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Normal Isn’t Creepy

Crooked Little Vein: A Novel by Warren Ellis

Reviewed by Kate Klonick

Reading Crooked Little Vein, the first prose novel by renowned graphic novelist Warren Ellis, is like being hit by a truck -- a dark, perverted truck, that, if it's anything like the one described in the book, is full of blind men humping their seeing-eye dogs before being rear-ended by a Miata full of Latino trannies in clown suits. And in case that's not jarring enough, there are meticulously described scenes of tantric sex between ostriches, saline-inflated genitals, a butt plug embossed with the face of Jesus, and the President's Chief of Staff shooting up with monkey feces. Clearly Ellis isn't straying from what he knows.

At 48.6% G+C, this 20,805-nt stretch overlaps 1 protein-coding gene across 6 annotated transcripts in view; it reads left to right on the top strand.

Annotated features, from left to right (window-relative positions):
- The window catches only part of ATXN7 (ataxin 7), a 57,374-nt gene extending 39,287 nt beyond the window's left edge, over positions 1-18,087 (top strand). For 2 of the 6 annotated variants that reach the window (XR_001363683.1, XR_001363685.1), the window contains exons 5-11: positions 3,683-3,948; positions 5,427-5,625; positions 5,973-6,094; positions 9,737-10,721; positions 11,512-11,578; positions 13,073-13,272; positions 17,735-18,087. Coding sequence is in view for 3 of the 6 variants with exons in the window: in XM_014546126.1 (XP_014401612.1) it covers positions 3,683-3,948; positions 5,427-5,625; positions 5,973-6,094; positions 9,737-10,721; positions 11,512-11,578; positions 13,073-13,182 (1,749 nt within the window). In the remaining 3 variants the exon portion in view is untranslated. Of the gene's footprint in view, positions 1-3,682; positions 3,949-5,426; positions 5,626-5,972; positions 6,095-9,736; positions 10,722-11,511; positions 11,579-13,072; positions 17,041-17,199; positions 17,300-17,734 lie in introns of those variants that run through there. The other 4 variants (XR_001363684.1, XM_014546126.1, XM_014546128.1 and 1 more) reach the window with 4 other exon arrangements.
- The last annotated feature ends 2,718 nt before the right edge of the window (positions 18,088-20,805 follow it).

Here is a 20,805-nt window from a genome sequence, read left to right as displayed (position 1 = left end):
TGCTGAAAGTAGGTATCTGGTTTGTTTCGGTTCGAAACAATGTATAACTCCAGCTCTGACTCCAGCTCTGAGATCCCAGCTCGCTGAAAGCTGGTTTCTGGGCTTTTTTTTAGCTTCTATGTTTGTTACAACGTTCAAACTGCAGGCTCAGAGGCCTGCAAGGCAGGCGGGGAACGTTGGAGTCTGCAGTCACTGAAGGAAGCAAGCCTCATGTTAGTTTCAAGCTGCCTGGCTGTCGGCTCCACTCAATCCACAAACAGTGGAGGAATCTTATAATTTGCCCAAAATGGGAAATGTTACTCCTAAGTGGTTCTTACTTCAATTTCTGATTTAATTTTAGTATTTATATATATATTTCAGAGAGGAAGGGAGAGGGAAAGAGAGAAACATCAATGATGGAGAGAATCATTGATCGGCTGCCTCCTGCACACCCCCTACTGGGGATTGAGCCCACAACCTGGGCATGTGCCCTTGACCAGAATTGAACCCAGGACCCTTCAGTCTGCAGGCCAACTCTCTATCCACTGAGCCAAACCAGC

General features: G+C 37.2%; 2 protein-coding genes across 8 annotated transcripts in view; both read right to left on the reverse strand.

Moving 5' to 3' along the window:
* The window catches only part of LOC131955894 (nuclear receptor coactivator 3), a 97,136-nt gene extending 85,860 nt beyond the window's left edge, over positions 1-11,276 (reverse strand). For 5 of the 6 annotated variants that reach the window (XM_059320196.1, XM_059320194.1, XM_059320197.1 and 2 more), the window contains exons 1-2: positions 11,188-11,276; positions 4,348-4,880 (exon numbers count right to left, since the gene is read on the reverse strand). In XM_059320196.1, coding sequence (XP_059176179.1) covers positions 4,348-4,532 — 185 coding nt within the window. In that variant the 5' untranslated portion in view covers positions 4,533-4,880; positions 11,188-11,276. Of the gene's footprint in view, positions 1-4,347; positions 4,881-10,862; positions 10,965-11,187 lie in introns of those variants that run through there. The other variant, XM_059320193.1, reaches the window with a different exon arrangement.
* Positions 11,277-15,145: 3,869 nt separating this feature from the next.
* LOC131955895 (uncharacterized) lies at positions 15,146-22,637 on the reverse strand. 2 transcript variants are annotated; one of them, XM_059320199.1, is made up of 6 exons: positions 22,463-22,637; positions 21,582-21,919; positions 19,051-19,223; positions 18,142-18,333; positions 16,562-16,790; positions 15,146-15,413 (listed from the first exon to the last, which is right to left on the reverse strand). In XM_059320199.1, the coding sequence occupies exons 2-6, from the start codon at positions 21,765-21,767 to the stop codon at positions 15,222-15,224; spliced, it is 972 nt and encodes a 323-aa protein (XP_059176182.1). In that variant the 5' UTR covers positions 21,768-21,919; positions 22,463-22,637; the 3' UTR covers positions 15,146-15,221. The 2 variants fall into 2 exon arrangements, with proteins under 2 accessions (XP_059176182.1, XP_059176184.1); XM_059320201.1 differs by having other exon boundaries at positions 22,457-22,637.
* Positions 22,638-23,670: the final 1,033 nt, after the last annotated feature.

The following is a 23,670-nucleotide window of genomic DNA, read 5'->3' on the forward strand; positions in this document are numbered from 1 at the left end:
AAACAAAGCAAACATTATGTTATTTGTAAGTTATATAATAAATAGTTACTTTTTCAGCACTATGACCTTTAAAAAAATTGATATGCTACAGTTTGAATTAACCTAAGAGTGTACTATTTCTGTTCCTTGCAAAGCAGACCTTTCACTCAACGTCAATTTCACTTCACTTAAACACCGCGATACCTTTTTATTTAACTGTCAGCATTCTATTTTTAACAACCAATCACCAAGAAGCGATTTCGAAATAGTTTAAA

And clearly he's written a book that fans of graphic novels will love. As for other readers, we're not really sure. There is a plot, something complicated and not that interesting about a secondary version of the Constitution, so if you're reading for narrative arc you'll be terribly disappointed. Ellis is more concerned with revealing how the underworld is no longer "under" anything, how perversions have become -- and should be -- mainstream. No matter how disconcerting you may find Vein to be, there is one comforting thing to come out of reading it: You'll never be as messed up as these guys.

One Response to "Normal Isn’t Creepy"

    Gerald Gage August 15th, 2007 at 7:55 am

    Klonick's review is terse and focused.

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